I’ve been challenged by Richard Rohr—and so have you. He has asked us to take a deeper look at ourselves and answer a simple question: “Am I awake?” Writing in The Naked Now: Learning to See at the Mystics See, the noted author and Franciscan friar isn’t talking about being awake in the traditional non-sleeping manner. He means “are you awake” in a spiritual sense?
Rohr anticipates that from his question, we may have several follow-up questions like: Does being spiritually awake mean thinking about things more? Does it mean being more grateful and appreciative or being more helpful? Does it mean reflecting regularly? But while these might be some of the benefits of being awake, Rohr tells us “they are not the essential insight. This is not what the great traditions mean by paying attention, being conscious or being awake.”
Rohr explains that being conscious or aware means more than just using our brains more. When you are truly awake:
- You drop to a level deeper than “the passing show,” the spectacle of contemporary life.
- You watch yourself compassionately but from a little distance.
- You dis-identify from your own emotional noise and no longer let it pull you here and there, up and down.
- You stop thinking about this or that and become the calm seer of the affairs and dramas of your life.
What’s the point of all this? It may be to get us to realize that our thinking, analytical mind, the “you” that resides up in your head, is not the real you. The real you is much broader than that and is your deepest and truest self. It’s the part of you that is “solid and unchanging.” The mind flits, the real you is solidly anchored in place. Rohr would like us to move past the ego-driven needs of the self to the core of our being.
When we get to the core, we realize we are not alone.
When we look within, we forget about our ego-driven self and find something much deeper. It’s what “most spiritual traditions call ‘the soul’ or the true self.” It is here that we may realize we are not alone and come to an “underlying revelation.” God is with us, too. With that realization, our world expands. Rohr writes:
When you honor the God within you, you also see God beyond you and see it in everybody else, too. You stop judging and start loving unconditionally and without asking whether someone or something is worthy or not. This realization deepens and takes on greater conviction over time.
In The Naked Now, Rohr calls himself “a man of one major idea: The immediate, unmeditated contact with the moment is the clearest path to divine union.” Think about that for a moment. The path to God does not exist in some external location. It is within us and to find it, all we need to do is be awake in this moment.
It is a part of Rohr’s call “to move from a belief-based religion to a practice-based religion.” The way to connect with God, and transform ourselves, is not by reading the Bible or attending church services (though these activities may be beneficial.) We connect with the Divine with our own powers and abilities. This is much like the mystics saw God, by “thinking without thinking.” We transform ourselves by learning “to see reality with a new eye and heart.”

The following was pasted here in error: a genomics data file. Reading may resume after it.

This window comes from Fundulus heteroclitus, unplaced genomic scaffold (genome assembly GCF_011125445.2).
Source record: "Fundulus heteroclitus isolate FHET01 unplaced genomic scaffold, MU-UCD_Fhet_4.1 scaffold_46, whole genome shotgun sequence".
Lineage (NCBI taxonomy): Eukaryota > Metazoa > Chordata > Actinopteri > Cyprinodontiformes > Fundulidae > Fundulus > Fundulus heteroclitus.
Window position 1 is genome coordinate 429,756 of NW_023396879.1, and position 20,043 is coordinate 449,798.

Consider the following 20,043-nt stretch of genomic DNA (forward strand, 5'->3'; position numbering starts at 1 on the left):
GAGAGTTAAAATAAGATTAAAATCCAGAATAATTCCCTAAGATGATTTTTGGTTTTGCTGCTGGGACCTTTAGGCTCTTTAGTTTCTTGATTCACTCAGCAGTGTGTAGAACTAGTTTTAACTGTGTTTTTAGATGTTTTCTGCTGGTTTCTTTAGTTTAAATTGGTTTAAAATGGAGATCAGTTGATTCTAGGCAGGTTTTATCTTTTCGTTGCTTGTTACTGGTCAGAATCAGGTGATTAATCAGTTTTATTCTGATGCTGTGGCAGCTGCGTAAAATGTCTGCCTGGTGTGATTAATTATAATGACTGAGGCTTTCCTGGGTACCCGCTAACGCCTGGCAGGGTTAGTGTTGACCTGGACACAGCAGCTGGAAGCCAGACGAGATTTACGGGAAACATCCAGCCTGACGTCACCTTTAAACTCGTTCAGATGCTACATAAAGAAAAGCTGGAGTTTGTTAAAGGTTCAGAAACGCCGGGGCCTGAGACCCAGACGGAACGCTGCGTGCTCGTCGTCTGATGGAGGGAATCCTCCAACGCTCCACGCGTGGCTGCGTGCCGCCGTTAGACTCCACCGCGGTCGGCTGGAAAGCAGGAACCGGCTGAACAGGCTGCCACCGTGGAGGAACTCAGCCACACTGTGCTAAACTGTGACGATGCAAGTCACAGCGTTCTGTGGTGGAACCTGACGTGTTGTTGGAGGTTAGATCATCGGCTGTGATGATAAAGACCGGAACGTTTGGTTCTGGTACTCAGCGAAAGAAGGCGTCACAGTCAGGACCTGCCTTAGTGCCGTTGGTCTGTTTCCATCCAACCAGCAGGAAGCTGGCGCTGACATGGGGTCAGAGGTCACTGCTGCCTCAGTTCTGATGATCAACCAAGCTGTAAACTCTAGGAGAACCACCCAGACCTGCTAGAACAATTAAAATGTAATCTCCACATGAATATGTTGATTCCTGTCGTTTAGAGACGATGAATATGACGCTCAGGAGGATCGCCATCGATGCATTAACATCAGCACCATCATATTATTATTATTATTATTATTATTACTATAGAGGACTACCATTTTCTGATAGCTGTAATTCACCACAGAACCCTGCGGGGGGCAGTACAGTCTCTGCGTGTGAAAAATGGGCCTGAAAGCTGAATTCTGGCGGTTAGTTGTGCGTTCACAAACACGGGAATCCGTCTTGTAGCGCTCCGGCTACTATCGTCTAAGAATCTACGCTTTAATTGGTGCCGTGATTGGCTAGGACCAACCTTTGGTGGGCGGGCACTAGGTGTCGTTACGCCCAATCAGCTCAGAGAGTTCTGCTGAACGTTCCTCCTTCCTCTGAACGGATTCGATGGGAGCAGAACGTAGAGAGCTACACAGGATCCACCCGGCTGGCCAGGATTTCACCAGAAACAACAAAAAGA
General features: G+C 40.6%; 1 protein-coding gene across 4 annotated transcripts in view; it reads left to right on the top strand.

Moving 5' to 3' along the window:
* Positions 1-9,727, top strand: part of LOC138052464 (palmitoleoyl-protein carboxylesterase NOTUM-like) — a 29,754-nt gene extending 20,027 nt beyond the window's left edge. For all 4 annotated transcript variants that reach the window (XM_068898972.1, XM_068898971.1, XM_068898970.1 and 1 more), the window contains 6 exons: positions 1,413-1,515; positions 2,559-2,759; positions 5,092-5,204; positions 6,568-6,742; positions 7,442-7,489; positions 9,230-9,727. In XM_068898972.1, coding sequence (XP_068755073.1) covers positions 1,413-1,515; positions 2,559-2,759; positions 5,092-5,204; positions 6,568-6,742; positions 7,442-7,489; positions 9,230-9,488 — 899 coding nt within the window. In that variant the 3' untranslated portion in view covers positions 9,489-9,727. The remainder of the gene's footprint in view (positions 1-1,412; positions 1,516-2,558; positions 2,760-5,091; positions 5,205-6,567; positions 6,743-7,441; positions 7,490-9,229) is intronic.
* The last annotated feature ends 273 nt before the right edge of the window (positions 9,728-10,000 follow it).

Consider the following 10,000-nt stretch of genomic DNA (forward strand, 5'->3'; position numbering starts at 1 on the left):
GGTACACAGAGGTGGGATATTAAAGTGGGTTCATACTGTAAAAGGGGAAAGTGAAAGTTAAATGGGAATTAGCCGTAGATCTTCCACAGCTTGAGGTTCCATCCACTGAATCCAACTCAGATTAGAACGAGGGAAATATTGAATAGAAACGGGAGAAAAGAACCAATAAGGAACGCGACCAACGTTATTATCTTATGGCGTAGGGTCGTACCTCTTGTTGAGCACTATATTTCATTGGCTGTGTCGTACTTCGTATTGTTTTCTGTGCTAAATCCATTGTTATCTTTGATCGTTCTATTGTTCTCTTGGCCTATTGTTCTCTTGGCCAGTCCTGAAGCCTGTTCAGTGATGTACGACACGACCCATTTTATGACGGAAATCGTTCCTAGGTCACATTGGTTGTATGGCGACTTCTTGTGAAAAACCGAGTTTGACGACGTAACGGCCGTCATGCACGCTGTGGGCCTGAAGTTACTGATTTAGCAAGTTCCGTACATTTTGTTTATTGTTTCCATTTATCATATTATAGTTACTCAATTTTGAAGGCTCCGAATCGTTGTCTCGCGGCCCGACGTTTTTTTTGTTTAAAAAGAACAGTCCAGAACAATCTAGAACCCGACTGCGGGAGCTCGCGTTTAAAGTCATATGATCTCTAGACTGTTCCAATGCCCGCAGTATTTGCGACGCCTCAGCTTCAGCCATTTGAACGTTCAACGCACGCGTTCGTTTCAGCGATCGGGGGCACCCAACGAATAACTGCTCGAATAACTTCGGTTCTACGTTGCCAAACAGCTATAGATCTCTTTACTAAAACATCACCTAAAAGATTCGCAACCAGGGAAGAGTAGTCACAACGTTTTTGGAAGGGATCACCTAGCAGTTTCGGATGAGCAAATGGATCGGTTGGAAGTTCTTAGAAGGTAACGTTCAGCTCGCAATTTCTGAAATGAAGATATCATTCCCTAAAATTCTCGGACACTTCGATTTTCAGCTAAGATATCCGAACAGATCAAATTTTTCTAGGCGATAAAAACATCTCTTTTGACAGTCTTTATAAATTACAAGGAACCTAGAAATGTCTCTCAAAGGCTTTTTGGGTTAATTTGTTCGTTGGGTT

To get to this place, you’ve got to go deep.
There are several ways to get there. For some, it may require meditation or centering prayer. For others, it means quieting the mind and is akin to flicking a switch. (In 2 weeks, I’ll provide some awareness exercises suggest by Rohr.) By shutting out the concerns and worries of the outside world, we can deepen our awareness of the present moment. It happens on what Rohr calls “a cellular level”—with our eyes, ears, heart, breath and even our touch. When this happens, Rohr reports:
You are no longer emotionally jerked around by things that do not matter. You are still utterly connected to everybody else in a compassionate and caring way, and absolutely free to be your own self. Your identity comes from within. You will want to love and serve others, but you do not use them or need them to define yourself either positively or negatively.
When we pay attention in this way and spiritually awaken ourselves, we “access the Source.” It’s something Rohr calls “contemplation and dwelling in the naked now.” And he reminds us “it is available always and everywhere, it is available to you, now.”
What’s it like to live with a spiritually awake mind?
Everything you have just read are mere words—ultimately meaningless, unless you find a way to put Rohr’s thinking into action. But it is possible. A few weeks ago, I received this note from a co-worker who is now working remotely out of state. To me, it defines what being spiritually awake is all about. Here’s a lightly edited excerpt:
Since I have moved to Florida full-time, I have to say that I am so grateful for all the beauty of nature here. I feel more grounded, connected to the ones I love, and amazed at the brilliance of the artistically painted sky on a daily basis.
I think it is age that reshuffles our minds to see more clearly the importance of love, beauty and nature. I think we’re all going to leave here sooner than we may want. But maybe we should share what moves us, like the symphony of the surrounding water and wildlife, or the peaceful feeling watching the river roll by as dolphin fins pierce the surface.
If we can pass on the joy of a spontaneous deep breath that results from a gorgeous sunset, or of the touch of my love’s hand on mine, then it can be just as real for those who remember us. We are not used to stillness as we plow through life chained to the day-to-day grind, often overlooking what we grow to realize are the important things that fills our spirit.
Are you realizing “the important things that fill your spirit”? Are you spiritually awake?